It’s now UK law to microchip your cat. Dr Scott Miller is here to share what you need to do to protect your feline and make sure you’re following government microchipping guidelines.
On 13 March 2023, the UK government introduced new rules to make microchipping your cat compulsory.
This means that by law:
If you’ve not met the 10 June 2024 deadline, you’ll have a grace period of 21 days to microchip your cat.
Otherwise, you could be given a fine of up to £500.
It’s also important to know that some providers won’t be able to offer your cat insurance if they’re not microchipped.
After leaving the EU, the government promised to revolutionise the treatment of animals in the UK. This meant legally recognising animals as sentient beings (the Animal Sentience Bill) and promising new measures to protect them.
The result of this pledge was Action Plan for Animal Welfare, which included the introduction of compulsory microchipping for cats.
Environment Secretary Thérèse Coffey hopes that the measure will give comfort to pet parents with lost or stray cats. Microchipping increases the chance of reuniting missing felines with their owners.
Your cat has a small chip (similar in size to a grain of rice) inserted under their skin, usually between their shoulder blades. This can be done by a:
The chip has a unique code that can be scanned to link your cat to your contact information. This data is securely stored in a cat microchipping database.
It’s important to check that you’re using a database which meets government standards. Here’s some examples of approved databases for dog microchipping data, many of which are also used to store cat microchipping data.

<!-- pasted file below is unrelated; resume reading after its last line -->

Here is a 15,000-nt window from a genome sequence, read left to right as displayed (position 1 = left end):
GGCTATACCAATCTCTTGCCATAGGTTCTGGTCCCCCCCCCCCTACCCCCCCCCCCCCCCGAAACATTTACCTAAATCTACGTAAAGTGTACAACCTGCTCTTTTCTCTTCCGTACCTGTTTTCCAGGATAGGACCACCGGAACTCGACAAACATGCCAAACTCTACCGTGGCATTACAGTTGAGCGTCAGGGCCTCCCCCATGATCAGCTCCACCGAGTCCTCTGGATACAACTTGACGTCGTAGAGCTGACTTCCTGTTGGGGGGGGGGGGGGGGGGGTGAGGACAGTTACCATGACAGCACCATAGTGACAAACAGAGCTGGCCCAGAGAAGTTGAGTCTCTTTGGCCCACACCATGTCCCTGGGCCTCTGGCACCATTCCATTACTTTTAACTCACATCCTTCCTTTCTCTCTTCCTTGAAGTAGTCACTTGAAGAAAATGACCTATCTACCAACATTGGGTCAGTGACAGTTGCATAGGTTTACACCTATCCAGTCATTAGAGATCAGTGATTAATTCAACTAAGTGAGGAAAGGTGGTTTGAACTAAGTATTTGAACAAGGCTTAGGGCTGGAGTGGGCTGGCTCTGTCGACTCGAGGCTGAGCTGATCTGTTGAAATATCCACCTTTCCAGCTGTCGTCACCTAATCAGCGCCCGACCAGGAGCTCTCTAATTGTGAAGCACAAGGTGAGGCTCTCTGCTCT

You’ll also need to keep these records up to date in case your cat does go missing and they need to contact you.
It’s not always easy to do so, but you can sometimes feel the microchip under your cat’s skin.
Your cat won’t feel the chip and it won’t bother them as they go about their daily adventures.
The cost to microchip your cat varies depending on where you live and which vet practice you use. Speak to your vet and they’ll let you know their pricing.
Cat microchipping often costs around £20 – £30.
Some branches of the RSPCA may occasionally hold free microchipping weekends. You often don’t need an appointment, just to turn up within the event time slot.
Your cat needs to be over 8 weeks of age and you’ll often be asked to:
Other charities (such as the Blue Cross) can also offer free microchipping services at their clinics, rehoming centres, and hospitals.
Microchipping isn’t always free but pet charities and organisations may be able to give you microchipping at a discounted cost.
For example, some branches of the RSPCA will microchip cats and dogs for £10.
Microchipping is a straightforward procedure that doesn’t need any recovery time. It doesn’t cause any allergic reactions or side effects to your feline.
Your cat may feel a quick sharp scratch from the needle when inserting the chip under the skin, but they shouldn’t experience any pain after it’s in.
Responsible breeders and cat charities will microchip your cat or kitten for you.
If you’re unsure, a microchip scanner can check if your feline is already chipped. This is a service offered by veterinary nurses in clinics and normally free of charge.
Most cat charities will update your cat’s microchip contact details upon adoption. They’ll hand over the paperwork and your cat’s microchip number (keep these safe).
You may need to switch over your cat’s microchip details yourself if you’ve gone to a breeder. Remember to ask for your feline’s paperwork and keep in mind that databases may charge an admin fee to update records.
If you’ve lost your cat’s: